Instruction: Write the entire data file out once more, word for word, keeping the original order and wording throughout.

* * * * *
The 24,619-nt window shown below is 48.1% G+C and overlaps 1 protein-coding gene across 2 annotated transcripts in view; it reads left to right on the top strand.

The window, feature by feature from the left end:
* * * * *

The 24,619-nt window shown below is 48.1% G+C and overlaps 1 protein-coding gene across 2 annotated transcripts in view; it reads left to right on the top strand.

The window, feature by feature from the left end: